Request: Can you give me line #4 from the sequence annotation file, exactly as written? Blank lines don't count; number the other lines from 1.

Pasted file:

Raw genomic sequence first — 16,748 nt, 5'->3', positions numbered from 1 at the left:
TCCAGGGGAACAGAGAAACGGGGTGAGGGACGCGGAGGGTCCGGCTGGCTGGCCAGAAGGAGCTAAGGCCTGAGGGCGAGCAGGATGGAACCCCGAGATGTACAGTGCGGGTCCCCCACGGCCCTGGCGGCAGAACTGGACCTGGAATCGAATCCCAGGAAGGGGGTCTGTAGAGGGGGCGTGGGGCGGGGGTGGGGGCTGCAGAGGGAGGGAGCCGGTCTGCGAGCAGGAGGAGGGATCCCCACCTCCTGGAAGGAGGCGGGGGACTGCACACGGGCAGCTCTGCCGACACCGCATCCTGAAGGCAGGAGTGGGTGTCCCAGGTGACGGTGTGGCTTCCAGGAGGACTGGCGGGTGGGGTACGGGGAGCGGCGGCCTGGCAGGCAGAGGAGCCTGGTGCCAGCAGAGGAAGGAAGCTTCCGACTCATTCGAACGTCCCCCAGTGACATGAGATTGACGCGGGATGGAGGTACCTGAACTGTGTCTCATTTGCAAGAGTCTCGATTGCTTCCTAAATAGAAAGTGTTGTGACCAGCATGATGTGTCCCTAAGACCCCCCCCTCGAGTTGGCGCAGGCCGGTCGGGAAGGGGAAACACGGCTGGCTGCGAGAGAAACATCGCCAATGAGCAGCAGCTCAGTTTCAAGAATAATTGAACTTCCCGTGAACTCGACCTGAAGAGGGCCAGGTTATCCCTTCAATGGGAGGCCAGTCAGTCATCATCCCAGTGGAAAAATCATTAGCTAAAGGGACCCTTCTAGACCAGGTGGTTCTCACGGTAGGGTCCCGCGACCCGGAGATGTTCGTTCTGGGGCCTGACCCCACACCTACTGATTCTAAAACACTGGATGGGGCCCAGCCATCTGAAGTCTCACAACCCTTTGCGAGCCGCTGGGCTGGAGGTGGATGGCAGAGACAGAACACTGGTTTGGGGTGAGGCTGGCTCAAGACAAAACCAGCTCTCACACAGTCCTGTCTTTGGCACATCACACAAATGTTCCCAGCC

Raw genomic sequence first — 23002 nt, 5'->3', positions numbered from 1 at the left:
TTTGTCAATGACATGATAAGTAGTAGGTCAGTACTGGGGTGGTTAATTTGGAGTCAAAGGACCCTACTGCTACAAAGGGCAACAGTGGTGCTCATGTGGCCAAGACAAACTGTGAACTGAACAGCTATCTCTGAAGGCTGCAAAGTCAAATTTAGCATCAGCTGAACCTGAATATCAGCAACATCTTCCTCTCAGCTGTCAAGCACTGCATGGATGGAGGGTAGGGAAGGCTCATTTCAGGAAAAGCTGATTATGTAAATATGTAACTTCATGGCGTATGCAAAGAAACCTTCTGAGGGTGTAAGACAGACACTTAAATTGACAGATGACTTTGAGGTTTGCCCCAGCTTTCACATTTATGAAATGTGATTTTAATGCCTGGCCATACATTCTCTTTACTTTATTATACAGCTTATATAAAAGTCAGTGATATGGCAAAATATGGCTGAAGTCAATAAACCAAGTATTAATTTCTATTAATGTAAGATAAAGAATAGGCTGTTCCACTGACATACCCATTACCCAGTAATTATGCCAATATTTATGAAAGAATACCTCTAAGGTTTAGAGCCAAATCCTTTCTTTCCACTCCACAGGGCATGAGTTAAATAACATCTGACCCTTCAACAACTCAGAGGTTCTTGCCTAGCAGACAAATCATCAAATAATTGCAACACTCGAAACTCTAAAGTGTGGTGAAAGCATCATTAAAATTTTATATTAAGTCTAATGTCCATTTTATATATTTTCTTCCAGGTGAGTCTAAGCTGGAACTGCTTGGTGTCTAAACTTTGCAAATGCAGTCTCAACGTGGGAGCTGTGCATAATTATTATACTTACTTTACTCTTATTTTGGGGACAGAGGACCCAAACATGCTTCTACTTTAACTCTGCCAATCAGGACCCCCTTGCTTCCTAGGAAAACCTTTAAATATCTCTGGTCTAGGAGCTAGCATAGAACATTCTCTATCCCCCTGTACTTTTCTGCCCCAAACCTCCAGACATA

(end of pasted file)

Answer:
TTTGTCAATGACATGATAAGTAGTAGGTCAGTACTGGGGTGGTTAATTTGGAGTCAAAGGACCCTACTGCTACAAAGGGCAACAGTGGTGCTCATGTGGCCAAGACAAACTGTGAACTGAACAGCTATCTCTGAAGGCTGCAAAGTCAAATTTAGCATCAGCTGAACCTGAATATCAGCAACATCTTCCTCTCAGCTGTCAAGCACTGCATGGATGGAGGGTAGGGAAGGCTCATTTCAGGAAAAGCTGATTATGTAAATATGTAACTTCATGGCGTATGCAAAGAAACCTTCTGAGGGTGTAAGACAGACACTTAAATTGACAGATGACTTTGAGGTTTGCCCCAGCTTTCACATTTATGAAATGTGATTTTAATGCCTGGCCATACATTCTCTTTACTTTATTATACAGCTTATATAAAAGTCAGTGATATGGCAAAATATGGCTGAAGTCAATAAACCAAGTATTAATTTCTATTAATGTAAGATAAAGAATAGGCTGTTCCACTGACATACCCATTACCCAGTAATTATGCCAATATTTATGAAAGAATACCTCTAAGGTTTAGAGCCAAATCCTTTCTTTCCACTCCACAGGGCATGAGTTAAATAACATCTGACCCTTCAACAACTCAGAGGTTCTTGCCTAGCAGACAAATCATCAAATAATTGCAACACTCGAAACTCTAAAGTGTGGTGAAAGCATCATTAAAATTTTATATTAAGTCTAATGTCCATTTTATATATTTTCTTCCAGGTGAGTCTAAGCTGGAACTGCTTGGTGTCTAAACTTTGCAAATGCAGTCTCAACGTGGGAGCTGTGCATAATTATTATACTTACTTTACTCTTATTTTGGGGACAGAGGACCCAAACATGCTTCTACTTTAACTCTGCCAATCAGGACCCCCTTGCTTCCTAGGAAAACCTTTAAATATCTCTGGTCTAGGAGCTAGCATAGAACATTCTCTATCCCCCTGTACTTTTCTGCCCCAAACCTCCAGACATA